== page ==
William James Sidis was born in 1898 with an IQ of 250. He could read by the age of 2 and was composing original works in French by age 4. At age 12, he entered Harvard University in a program for gifted students. However, Sidis lived the remainder of his life quietly in a series of obscure mechanical jobs. Newspapers reported that the boy genius “did not want to think.” Some say Sidis’s retreat from public attention was intentional—he wanted to live a normal life.
James begins this section by asking a rhetorical question: “Who is wise and understanding among you?” (v. 13). The passage goes on to expound on this challenging question, for who among us would go so far as to label themselves as a “genius” like Sidis or “wise” according to James?
It is important to note, though, that James is distinguishing between two different types of wisdom: earthly and heavenly. Earthly wisdom is often associated with qualities like mental ability. In Scripture, the “wise” (from the Greek word sophia) were often teachers.
Intellectual ability, in and of itself, is of course not inherently evil. But relying on our own intelligence, uninformed by God, can lead to “selfish ambition” and “bitter envy” (v. 14). James warns that such so–called “wisdom” is not from God, but rather is earthly and unspiritual (v. 15).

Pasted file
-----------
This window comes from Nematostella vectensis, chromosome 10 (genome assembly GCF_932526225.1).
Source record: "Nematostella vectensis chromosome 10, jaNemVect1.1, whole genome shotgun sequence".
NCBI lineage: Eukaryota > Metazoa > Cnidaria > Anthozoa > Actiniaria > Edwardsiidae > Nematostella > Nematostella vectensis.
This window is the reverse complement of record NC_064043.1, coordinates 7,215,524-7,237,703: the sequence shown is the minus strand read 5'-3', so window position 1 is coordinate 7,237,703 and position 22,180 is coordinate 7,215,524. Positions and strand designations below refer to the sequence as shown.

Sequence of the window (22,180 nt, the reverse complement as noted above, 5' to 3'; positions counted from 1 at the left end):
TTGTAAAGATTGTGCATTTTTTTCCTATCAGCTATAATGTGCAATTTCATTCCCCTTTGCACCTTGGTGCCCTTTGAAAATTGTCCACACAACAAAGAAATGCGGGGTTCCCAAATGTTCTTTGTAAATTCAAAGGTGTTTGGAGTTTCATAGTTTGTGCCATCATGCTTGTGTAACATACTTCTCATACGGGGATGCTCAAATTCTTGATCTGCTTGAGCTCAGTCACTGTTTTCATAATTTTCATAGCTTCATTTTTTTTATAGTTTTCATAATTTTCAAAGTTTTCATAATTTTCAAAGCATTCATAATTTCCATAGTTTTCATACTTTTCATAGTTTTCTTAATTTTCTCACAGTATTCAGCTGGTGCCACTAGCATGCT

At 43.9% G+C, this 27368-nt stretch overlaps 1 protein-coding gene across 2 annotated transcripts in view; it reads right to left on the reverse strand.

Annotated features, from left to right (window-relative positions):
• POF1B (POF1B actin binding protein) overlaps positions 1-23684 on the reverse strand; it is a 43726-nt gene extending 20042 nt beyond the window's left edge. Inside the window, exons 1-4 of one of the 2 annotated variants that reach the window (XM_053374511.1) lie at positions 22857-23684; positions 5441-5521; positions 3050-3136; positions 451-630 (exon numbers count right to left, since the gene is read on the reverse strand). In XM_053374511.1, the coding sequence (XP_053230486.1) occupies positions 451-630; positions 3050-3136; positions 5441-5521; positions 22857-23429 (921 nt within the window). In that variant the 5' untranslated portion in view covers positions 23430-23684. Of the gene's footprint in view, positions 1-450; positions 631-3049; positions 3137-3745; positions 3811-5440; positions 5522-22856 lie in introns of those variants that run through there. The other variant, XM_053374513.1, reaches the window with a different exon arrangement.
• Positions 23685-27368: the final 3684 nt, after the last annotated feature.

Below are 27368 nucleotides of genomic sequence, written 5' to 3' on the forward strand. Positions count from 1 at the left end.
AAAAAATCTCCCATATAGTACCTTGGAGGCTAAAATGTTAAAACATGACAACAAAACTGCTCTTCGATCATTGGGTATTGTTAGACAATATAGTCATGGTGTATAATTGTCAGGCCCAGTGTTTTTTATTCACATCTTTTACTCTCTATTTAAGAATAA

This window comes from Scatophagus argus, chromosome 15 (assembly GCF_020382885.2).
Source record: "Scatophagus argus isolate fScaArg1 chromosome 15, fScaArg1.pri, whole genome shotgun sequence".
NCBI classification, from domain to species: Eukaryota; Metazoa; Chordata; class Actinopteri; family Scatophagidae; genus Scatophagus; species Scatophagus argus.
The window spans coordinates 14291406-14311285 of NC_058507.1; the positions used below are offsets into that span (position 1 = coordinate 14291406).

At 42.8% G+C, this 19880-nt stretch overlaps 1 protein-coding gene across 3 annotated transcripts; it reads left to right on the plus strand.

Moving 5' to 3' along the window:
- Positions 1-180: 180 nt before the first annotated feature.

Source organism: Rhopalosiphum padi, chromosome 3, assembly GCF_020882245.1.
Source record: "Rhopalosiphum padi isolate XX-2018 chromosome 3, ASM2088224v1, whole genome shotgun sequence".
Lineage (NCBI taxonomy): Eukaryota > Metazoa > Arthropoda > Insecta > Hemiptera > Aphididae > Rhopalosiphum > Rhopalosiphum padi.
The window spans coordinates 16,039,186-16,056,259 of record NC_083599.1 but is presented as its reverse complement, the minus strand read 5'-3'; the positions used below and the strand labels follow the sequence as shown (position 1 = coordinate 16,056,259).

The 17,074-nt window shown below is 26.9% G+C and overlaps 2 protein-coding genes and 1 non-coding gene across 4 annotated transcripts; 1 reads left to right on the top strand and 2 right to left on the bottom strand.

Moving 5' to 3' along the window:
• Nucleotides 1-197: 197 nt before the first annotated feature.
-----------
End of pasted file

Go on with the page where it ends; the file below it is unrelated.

Heavenly wisdom distinguishes itself by a discretion and sensitivity that comes from God. It is distinguished by a life well lived. It has an attitude of humility (v. 13). Such wise people will surely know how to control their tongue (as noted earlier in this chapter). They will not boast (v. 14).
A host of positive qualities follow true heavenly wisdom. It is pure. The word pure here denotes purity of heart and intent. It arises from the regeneration of the Holy Spirit. True wisdom loves peace. It is “considerate, submissive, full of mercy, and good fruit, impartial and sincere” (v. 17). This wisdom does not require a high IQ or a great SAT score. It comes from a rebirth of our hearts and spirit to a life truly taken captive by God.
It is easy to turn to “smart” friends to solve problems or to rely on our own know–how. We have a tendency to solve our problems on our own. Today’s passage encourages us to turn to the only source of true wisdom: God. On this day of Thanksgiving, pray to the God of all wisdom. Thank Him for His heavenly wisdom that seeks truth and promotes peace. Thank Him for His help in all times of need.